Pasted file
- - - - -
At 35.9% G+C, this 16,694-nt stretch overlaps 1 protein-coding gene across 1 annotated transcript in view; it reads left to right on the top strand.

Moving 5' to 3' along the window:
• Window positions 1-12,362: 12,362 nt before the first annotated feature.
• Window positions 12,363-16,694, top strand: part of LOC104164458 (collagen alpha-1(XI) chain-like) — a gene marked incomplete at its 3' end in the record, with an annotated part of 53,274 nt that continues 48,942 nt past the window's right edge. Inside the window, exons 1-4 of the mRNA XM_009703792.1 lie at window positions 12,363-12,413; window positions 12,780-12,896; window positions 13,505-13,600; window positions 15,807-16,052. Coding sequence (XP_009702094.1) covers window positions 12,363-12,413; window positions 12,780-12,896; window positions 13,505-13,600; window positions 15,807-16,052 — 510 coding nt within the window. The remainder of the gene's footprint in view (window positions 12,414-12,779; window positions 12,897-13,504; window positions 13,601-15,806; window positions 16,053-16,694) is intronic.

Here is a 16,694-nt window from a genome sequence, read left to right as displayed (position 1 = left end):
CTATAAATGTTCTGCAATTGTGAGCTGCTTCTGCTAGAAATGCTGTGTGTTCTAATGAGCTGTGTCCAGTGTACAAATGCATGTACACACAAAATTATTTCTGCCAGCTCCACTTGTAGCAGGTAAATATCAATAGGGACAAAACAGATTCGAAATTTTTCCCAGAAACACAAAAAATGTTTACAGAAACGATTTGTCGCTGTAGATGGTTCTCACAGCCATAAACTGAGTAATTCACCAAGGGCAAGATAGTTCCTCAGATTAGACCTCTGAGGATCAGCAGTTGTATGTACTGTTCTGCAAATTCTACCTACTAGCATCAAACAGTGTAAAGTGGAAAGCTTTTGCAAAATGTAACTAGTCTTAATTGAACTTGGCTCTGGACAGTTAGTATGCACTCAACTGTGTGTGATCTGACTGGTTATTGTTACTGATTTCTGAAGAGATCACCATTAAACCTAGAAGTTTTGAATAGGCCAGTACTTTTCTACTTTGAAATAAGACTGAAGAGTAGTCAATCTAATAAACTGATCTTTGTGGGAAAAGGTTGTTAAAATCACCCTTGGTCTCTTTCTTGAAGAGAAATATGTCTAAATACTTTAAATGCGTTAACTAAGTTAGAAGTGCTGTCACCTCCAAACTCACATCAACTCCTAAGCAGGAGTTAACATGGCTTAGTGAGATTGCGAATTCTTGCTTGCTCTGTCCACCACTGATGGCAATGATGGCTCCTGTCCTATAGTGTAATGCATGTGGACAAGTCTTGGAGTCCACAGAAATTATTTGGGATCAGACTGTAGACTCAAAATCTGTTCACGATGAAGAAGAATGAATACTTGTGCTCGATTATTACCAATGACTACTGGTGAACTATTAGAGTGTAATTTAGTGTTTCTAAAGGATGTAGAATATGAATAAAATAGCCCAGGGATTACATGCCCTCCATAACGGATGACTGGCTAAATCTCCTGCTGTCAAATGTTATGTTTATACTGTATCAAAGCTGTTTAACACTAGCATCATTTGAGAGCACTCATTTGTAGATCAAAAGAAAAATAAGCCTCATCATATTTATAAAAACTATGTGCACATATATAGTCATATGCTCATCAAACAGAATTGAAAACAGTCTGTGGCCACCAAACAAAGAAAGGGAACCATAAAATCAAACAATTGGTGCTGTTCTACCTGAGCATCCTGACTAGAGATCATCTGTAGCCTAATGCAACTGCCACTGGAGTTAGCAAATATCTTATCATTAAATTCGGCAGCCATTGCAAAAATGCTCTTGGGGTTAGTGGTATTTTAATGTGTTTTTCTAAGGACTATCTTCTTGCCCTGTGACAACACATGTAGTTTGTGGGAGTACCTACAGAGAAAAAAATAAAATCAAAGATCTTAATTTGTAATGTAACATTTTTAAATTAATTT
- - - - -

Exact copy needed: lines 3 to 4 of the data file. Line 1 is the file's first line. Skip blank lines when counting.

• Window positions 1-12,362: 12,362 nt before the first annotated feature.
• Window positions 12,363-16,694, top strand: part of LOC104164458 (collagen alpha-1(XI) chain-like) — a gene marked incomplete at its 3' end in the record, with an annotated part of 53,274 nt that continues 48,942 nt past the window's right edge. Inside the window, exons 1-4 of the mRNA XM_009703792.1 lie at window positions 12,363-12,413; window positions 12,780-12,896; window positions 13,505-13,600; window positions 15,807-16,052. Coding sequence (XP_009702094.1) covers window positions 12,363-12,413; window positions 12,780-12,896; window positions 13,505-13,600; window positions 15,807-16,052 — 510 coding nt within the window. The remainder of the gene's footprint in view (window positions 12,414-12,779; window positions 12,897-13,504; window positions 13,601-15,806; window positions 16,053-16,694) is intronic.